@webjprgm: picking up where iJack left off, while I don’t think that Siri would be anywhere near what I’m about to describe on OS X 10.9, even if all the king’s horses and all the king’s men (or at least, Sir Jony’s) were bent into service, here is where I believe voice on the Mac is headed. It is about rendering our computers more effectively into personal assistants. The following is a loose translation of one my recent conference calls with colleagues while trying to develop a multi-country clinical trial. Everywhere that you see ‘Siri’, in current time, this is me typing on my MBP’s keyboard while talking to colleagues either on Skype or speaker phone, but I believe these are functions that a more powerful interface will soon take over.

Colleague1: In order to do X, we need to know more about the at-risk population. Does anyone have any data on this?

Me: I do (while making notes to self on needing info on X); ‘Siri open Stata and access the [redacted] phase I study file’. I’m pulling up some data now, in the meantime, let’s discuss endpoints. We need to agree on what we can measure across all sites.

Colleagues 1 - 5:  Agreed. Discussion begins

Me (with Skype muted, but listening to colleagues): Siri: In Stata, sort Treatment_group.
Siri: Treatment group sorted.
Me: Siri: Table Treatment_group, contents number age median interquartile range. Siri: graph boxplot on duration_illness, by Treatment_group.

Me: We’ll have some data in a minute, meanwhile, back to outcomes (and me making further notes while discussing with colleagues, and Siri crunching data quietly but quickly in the background), discussion continues.

Me: Okay, this is what my data show…[discussion continues and while it does, I go back to Siri off-mic]

Siri: open Endnote. Siri: Within Endnote, access PubMed online. Siri: In PubMed, search ‘X vaccine trials between 2003 - 2013’ and attach all texts.

Me: I’m pulling up all published references in the past 10 years to see what’s been done by other teams…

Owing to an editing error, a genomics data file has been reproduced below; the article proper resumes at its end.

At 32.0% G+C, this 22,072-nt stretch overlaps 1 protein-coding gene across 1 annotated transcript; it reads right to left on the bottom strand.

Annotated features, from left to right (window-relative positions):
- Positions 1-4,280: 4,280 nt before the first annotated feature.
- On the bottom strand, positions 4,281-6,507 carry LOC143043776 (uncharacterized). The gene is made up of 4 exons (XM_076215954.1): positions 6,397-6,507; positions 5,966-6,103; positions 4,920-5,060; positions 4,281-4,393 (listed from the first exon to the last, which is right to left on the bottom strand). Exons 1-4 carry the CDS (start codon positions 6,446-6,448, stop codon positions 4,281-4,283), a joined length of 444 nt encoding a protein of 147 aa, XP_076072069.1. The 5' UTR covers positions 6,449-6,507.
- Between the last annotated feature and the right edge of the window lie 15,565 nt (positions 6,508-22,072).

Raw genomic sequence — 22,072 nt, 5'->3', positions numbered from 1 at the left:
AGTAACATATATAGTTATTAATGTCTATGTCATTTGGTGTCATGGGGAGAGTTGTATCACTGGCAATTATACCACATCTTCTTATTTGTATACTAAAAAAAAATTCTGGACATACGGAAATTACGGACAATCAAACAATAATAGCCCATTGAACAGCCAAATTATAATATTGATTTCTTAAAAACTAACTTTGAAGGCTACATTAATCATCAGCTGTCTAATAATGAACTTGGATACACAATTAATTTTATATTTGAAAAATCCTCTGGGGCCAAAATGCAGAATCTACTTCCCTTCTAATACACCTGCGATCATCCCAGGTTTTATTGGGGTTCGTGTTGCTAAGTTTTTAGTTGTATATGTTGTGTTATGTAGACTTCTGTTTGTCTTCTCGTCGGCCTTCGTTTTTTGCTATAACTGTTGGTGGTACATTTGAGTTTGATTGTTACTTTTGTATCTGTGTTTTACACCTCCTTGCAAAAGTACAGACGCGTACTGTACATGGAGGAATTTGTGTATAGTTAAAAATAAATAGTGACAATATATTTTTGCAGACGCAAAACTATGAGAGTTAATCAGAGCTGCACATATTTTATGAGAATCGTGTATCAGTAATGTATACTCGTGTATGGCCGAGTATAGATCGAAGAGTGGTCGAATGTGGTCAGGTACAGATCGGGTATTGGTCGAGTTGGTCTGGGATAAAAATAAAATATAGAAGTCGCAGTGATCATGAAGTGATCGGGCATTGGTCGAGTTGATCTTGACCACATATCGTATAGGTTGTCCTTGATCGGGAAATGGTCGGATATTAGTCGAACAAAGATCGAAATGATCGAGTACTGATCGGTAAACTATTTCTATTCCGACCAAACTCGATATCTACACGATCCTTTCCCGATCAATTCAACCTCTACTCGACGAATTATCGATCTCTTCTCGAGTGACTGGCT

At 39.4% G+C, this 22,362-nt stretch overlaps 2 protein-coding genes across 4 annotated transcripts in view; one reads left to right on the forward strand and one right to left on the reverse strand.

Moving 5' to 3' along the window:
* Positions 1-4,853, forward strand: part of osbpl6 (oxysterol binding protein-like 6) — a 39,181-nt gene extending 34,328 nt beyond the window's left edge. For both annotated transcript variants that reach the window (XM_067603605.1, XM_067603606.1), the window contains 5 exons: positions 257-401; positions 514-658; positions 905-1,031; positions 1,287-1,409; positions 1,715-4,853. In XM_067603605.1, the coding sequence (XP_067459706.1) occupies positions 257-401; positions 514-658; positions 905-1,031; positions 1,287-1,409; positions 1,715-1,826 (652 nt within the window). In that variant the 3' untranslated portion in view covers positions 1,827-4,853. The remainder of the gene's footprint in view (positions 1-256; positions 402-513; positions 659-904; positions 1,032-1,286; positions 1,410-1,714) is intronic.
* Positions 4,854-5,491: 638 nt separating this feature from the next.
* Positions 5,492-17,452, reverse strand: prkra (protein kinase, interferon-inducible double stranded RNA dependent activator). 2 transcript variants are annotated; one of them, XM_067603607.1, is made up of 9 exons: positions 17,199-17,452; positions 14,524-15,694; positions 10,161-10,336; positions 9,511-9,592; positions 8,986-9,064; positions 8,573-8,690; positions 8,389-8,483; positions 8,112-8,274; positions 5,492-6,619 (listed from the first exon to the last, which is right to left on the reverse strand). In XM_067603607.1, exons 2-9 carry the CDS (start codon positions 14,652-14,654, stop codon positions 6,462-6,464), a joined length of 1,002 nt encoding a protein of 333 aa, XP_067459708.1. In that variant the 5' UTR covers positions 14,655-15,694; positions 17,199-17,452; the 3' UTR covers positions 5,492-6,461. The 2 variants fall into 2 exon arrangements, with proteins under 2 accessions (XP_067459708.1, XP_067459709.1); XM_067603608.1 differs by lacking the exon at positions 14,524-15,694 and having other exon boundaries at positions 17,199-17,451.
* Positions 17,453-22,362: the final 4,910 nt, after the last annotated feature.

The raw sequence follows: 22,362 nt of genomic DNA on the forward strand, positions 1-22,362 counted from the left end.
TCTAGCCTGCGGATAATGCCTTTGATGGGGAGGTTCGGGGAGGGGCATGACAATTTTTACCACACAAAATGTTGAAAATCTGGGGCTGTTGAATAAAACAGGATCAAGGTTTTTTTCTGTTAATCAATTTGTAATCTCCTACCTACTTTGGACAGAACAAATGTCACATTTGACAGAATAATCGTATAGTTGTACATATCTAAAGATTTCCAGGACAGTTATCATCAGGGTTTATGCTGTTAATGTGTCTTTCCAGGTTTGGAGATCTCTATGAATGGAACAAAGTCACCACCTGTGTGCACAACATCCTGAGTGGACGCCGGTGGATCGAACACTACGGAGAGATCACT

This is the sort of thing that a powerful can assist with, freeing me to do more cerebral work, while Siri assists with the directed personal assistant role, which would steal my time and compromise my ability to engage in the conference call.

I have no illusions about where we are, or how long it will take to get to where I would like, but this is where I believe this interface is headed. Just as when laptops first came out, they were anaemic little clunkers that were only modestly functional, but were considered by most users a class of sub-computer in terms of performance, and now serve for many users as their mainstay workhorse; voice interface today on iOS is merely a proof of principle placeholder. True voice interface, in which APIs are made available to developers so that Siri can access apps throughout the system, not only on iOS but in OS X, will be the first step down the road to becoming that workhorse.

The possibilities are as limitless as are our imaginations, and a pinch of time.

Paul Goodwin

It will happen because they communicated with their ship computer that way in Star Trek in the 60s. No way that hardware is holding this back. It’s resources and priorities.

Paul Goodwin

Ad HAHAHAHA Lee on what Siri looks like. We’d probably be shocked an disappointed…...tattoos, piercings everywhere, and striped hair. Tell me it isn’t so.


@wab95 ~ Me likeum! 

I think at some point, Siri would have to stop being a separate, stand-alone app, and become tightly integrated part of the OS/(new) Finder to make this future a reality. Siri needs to know everything, and how to find and organize it.


To make Siri do useful things on osx, you really want an API, something it doesn’t have - yet. I believe Siri will appear on osx soon after a developer API is released for it - which may be soon!